To Ask or Not To Ask — That is the Question

I recently read a blog post on CareerBuilder’s Blog, that talked about employers asking illegal interview questions. Although, the intention is harmless, the question(s) put the employer at risk. Have you ever been guilty of asking a candidate’s age, ethnicity or religious affiliation?

By: Deanna Hartley on April 13, 2015.
The job interview is a crucial component of the hiring process. Chances are you’ve asked unusual — even eccentric — questions to assess a candidate’s competencies and gauge cultural fit, but have you ever asked something illegal? 1 in 5 employers admits to asking a question during a job interview — only to find out later that it was illegal to ask.
A new CareerBuilder survey of more than 2,100 hiring and HR managers across the U.S. shows that the boundaries aren’t clear when it comes to what’s OK to ask versus what’s off limits from a legal perspective when it comes to interview questions.
Even something as simple as “How old are you?” or “What is your political affiliation?” could land an employer in hot water.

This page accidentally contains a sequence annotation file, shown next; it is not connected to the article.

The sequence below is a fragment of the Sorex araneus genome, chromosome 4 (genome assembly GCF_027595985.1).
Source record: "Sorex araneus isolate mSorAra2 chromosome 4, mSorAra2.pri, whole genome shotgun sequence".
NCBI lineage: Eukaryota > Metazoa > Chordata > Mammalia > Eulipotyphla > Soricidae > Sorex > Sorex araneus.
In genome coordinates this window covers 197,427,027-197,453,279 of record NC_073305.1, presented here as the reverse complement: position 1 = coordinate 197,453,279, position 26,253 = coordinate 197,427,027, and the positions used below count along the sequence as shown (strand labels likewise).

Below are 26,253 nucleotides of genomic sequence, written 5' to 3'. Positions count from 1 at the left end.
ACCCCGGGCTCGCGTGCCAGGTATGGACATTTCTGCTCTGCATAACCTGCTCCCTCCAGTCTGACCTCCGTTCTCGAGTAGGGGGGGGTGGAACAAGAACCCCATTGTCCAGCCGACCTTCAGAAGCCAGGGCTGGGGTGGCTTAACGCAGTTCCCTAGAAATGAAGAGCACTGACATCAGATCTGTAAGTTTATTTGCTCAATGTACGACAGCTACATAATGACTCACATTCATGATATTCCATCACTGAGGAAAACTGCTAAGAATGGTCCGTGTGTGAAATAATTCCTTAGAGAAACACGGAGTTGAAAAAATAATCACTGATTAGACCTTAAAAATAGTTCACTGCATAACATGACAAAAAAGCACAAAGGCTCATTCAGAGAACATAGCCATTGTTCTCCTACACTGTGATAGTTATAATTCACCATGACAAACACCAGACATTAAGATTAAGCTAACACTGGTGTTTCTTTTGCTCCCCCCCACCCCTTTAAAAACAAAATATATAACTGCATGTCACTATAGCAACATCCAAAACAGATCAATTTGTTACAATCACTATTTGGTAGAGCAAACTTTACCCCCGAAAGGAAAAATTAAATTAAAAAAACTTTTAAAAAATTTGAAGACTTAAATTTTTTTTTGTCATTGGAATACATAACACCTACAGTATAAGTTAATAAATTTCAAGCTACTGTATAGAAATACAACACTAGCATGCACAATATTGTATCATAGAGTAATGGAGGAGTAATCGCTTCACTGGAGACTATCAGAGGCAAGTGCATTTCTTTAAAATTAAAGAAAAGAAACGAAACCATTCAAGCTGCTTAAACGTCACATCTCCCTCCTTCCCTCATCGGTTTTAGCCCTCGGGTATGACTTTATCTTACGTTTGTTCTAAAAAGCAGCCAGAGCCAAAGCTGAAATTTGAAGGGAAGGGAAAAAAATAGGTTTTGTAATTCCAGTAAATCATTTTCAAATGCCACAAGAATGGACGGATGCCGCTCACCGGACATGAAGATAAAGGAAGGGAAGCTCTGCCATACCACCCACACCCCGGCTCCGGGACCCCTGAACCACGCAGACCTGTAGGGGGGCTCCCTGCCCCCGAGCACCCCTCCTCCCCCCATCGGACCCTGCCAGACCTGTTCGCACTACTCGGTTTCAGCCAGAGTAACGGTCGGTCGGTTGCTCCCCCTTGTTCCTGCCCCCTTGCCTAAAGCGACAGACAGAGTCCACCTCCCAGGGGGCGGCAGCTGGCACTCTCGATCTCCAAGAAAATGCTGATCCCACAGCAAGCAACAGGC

So would questions like these:
• What is your religious affiliation?
• Are you pregnant?
• Are you disabled?
• Do you have children or plan to?
• Are you in debt?
• Do you drink or smoke socially?
As Rosemary Haefner, chief human resources officer at CareerBuilder, puts it:
“It’s important for both interviewer and interviewee to understand what employers do and don’t have a legal right to ask in a job interview — for both parties’ protection. Though their intentions may be harmless, hiring managers could unknowingly be putting themselves at risk for legal action, as a job candidate could argue that certain questions were used to discriminate against him or her.”
That’s why you should take extra precaution when formulating interview questions to assess whether or not a candidate will be a good fit for your organization.

At Your Question Rocks, we take the guess work out of formulating interview questions. We have a scads of interview questions that take the legal ramifications out of your interviewing process.